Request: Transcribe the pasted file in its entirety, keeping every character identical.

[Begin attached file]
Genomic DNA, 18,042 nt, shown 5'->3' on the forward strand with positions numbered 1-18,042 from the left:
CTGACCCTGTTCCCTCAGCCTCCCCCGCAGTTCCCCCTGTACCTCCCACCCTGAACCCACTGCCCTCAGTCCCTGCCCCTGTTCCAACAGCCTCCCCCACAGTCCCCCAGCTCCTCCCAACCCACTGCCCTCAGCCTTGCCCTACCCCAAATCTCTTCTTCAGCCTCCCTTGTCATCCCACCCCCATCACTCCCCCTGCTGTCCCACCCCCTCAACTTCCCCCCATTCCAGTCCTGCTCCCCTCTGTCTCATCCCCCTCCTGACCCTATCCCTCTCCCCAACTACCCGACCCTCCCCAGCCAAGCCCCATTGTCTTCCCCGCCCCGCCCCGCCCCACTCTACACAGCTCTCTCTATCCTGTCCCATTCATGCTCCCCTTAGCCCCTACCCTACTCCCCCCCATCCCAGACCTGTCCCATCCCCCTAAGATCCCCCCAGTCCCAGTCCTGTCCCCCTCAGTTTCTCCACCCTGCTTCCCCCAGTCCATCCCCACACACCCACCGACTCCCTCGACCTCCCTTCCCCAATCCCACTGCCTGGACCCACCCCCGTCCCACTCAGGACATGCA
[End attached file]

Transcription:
Genomic DNA, 18,042 nt, shown 5'->3' on the forward strand with positions numbered 1-18,042 from the left:
CTGACCCTGTTCCCTCAGCCTCCCCCGCAGTTCCCCCTGTACCTCCCACCCTGAACCCACTGCCCTCAGTCCCTGCCCCTGTTCCAACAGCCTCCCCCACAGTCCCCCAGCTCCTCCCAACCCACTGCCCTCAGCCTTGCCCTACCCCAAATCTCTTCTTCAGCCTCCCTTGTCATCCCACCCCCATCACTCCCCCTGCTGTCCCACCCCCTCAACTTCCCCCCATTCCAGTCCTGCTCCCCTCTGTCTCATCCCCCTCCTGACCCTATCCCTCTCCCCAACTACCCGACCCTCCCCAGCCAAGCCCCATTGTCTTCCCCGCCCCGCCCCGCCCCACTCTACACAGCTCTCTCTATCCTGTCCCATTCATGCTCCCCTTAGCCCCTACCCTACTCCCCCCCATCCCAGACCTGTCCCATCCCCCTAAGATCCCCCCAGTCCCAGTCCTGTCCCCCTCAGTTTCTCCACCCTGCTTCCCCCAGTCCATCCCCACACACCCACCGACTCCCTCGACCTCCCTTCCCCAATCCCACTGCCTGGACCCACCCCCGTCCCACTCAGGACATGCA